The lifeblood of your vehicle

In Technical by Glyn DemmerLeave a Comment

Driving off-road and towing can put a vehicle under a good deal of stress, especially to the engine and gearbox lubricants as well as your differentials. It is advisable to use good quality lubricants and change them regularly in line with your vehicles servicing schedule. If you have driven long stretches in deep water, it is also worthwhile to check your differential oil – oil that has mixed with water takes on a milky look.

There are many lubricants available for your 4×4 as well as general passenger vehicles. It is important to use the lubricants specified by the manufacturer in all cases.

Oil viscosity refers to how easily oil pours at a specific temperature. Thin oils have lower viscosity and pour more easily at low temperatures than thicker oils that have a higher viscosity. Thinner oils reduce friction in engines and help engines start quickly during cold weather. Thick oils are better at maintaining film strength and oil pressure at high temperatures and loads.

Viscosity is rated using grades specified by the Society of Automotive Engineers (SAE) and range from an SAE 10 for a thinner oil to an SAE 140 for thicker oil. Multigrade oils are specified and formulated and can cover a wider range of climatic conditions. Oil performance is rated according to specifications established by the American Petroleum Institute (API) and fit into 3 different brackets:

  • S for petrol engines
  • C for Diesel engines
  • GL for transmission components

Each letter is followed by a number for transmission oils and a letter for engine oils, an SH oil being of a better grade than an SG which in turn is better than an SF oil.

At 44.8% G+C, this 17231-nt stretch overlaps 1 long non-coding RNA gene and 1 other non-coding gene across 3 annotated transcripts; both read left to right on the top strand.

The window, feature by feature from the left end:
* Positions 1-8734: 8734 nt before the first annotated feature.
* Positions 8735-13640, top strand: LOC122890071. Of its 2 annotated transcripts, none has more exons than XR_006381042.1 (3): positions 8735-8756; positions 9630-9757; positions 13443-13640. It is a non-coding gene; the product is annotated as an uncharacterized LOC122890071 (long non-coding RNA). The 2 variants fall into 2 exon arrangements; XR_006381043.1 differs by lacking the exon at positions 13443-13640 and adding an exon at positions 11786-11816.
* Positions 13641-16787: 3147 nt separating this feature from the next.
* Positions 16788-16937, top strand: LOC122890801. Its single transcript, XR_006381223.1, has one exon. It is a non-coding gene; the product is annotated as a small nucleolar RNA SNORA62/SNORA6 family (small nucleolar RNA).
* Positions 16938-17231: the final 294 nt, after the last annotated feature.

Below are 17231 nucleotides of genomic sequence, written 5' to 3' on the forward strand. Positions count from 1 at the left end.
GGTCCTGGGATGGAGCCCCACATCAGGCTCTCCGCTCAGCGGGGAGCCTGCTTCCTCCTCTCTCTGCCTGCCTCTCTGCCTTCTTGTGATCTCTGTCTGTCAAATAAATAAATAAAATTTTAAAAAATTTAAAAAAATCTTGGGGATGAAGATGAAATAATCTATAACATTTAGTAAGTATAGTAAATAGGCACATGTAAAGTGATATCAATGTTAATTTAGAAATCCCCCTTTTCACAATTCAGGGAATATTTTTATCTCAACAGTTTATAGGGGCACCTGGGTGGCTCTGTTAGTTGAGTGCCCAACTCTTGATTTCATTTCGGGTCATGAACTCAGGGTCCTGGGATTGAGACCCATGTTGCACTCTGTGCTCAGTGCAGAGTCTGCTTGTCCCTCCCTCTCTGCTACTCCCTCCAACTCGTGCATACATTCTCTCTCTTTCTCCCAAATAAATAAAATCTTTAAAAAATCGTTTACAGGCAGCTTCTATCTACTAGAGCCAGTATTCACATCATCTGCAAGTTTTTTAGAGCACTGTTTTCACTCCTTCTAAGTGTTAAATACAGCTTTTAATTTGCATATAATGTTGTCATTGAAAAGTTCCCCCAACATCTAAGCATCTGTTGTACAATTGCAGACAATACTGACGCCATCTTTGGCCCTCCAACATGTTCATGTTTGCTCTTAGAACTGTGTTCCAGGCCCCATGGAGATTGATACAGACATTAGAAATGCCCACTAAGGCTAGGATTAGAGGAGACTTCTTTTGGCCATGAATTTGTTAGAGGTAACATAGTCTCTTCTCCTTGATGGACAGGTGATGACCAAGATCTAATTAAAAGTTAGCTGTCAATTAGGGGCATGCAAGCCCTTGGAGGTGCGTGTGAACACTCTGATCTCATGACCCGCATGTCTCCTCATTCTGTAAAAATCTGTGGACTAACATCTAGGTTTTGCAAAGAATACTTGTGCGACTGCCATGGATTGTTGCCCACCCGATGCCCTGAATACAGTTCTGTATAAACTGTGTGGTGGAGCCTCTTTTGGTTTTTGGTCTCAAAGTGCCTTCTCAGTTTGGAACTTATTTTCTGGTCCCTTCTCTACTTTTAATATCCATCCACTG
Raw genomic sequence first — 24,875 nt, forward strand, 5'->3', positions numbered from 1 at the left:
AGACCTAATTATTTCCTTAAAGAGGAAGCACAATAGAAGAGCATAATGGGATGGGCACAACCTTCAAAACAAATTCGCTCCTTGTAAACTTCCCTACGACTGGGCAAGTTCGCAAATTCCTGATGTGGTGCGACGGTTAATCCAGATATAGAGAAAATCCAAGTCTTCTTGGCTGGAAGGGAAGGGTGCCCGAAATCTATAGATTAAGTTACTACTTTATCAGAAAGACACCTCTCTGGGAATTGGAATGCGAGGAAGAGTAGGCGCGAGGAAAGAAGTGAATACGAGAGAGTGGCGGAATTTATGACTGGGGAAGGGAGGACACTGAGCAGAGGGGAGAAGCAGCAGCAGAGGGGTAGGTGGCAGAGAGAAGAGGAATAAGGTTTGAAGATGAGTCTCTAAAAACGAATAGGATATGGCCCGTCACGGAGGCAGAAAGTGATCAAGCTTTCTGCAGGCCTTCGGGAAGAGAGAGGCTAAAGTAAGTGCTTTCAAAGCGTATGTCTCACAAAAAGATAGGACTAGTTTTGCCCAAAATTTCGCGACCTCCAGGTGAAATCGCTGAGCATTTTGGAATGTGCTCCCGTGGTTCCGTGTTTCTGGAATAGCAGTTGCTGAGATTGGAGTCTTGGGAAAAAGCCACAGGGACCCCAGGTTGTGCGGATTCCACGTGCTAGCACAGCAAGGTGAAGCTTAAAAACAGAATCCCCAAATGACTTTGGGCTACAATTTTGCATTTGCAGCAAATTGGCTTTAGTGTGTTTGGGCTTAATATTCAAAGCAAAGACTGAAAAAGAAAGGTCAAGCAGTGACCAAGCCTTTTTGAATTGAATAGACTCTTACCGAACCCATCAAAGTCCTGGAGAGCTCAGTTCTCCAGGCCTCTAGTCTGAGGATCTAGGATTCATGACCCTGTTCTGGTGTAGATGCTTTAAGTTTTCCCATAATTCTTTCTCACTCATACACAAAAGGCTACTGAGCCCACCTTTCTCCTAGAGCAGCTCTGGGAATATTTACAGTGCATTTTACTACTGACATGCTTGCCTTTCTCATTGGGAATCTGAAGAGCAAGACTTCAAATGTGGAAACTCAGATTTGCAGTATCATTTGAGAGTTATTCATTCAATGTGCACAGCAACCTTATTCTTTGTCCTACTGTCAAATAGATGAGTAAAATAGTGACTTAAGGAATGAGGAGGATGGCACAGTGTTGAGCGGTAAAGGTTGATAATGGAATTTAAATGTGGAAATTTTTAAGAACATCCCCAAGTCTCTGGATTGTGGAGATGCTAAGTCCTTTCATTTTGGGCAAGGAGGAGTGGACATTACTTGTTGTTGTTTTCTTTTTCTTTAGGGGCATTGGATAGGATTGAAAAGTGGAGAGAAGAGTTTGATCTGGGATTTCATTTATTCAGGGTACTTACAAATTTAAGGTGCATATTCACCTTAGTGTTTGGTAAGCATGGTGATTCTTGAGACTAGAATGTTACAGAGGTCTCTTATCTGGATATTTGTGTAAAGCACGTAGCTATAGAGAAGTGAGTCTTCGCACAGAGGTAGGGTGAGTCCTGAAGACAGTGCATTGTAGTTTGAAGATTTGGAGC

So, we get a variety of oils for various applications:

  • Engine oils are designed to reduce friction, aid engine cooling and remove abrasive particles from moving parts. These particles get taken up in a full-flow oil filter and in many cars a bypass filter. The oil filter should be changed every time engine oil is changed.
  • Transmission oils fit into two categories, namely manual transmission oil and automatic transmission fluid. Manual transmission oil is thicker than engine oil. It aids cooling, reduces wear and assists gear selection. This oil would typically also be used in the transfer case. Automatic transmission fluid (ATF) is a thin lubricant that lubricates all moving components, assists with the actuation of various hydraulic circuits and is a drive medium within the torque converter.
  • One would also get front and rear axle oils which, depending on the type of axle/differential, could be a multigrade extreme pressure oil or a hypoid oil.

Various other components require greasing, although in the case of wheel bearings more modern vehicles are fitted with sealed units which simply get replaced when wear is detected.

To ensure a long and reliable service life of your vehicle, regular lubrication is essential as are the routine maintenance checks and replacement of wear and tear components. Lubricant specifications and quantities are found in your owner’s manual and are also known to your servicing dealer. The lubricant levels should always be checked on a level surface using the filler level plugs or, in the case of the engine, the dipstick.

The last type of lubrication is for squeaks and parts that may stick and not function easily. Keep the following on hand for these little jobs:

  • Dry lubricant for lock strikers.
  • Graphite for lock cylinders.
  • Engine oil for hinges and linkages.
  • Silicone spray for plastic and non-metal parts.
  • WD40 or Q20 for a plethora of uses.

As the title says this is the lifeblood of your vehicle if you neglect it your vehicle will eventually let you down and that is not something you want far from home out in the bush. So, look after the system the same way you look after yourself, and you will be assured of many happy kilos on the clock.

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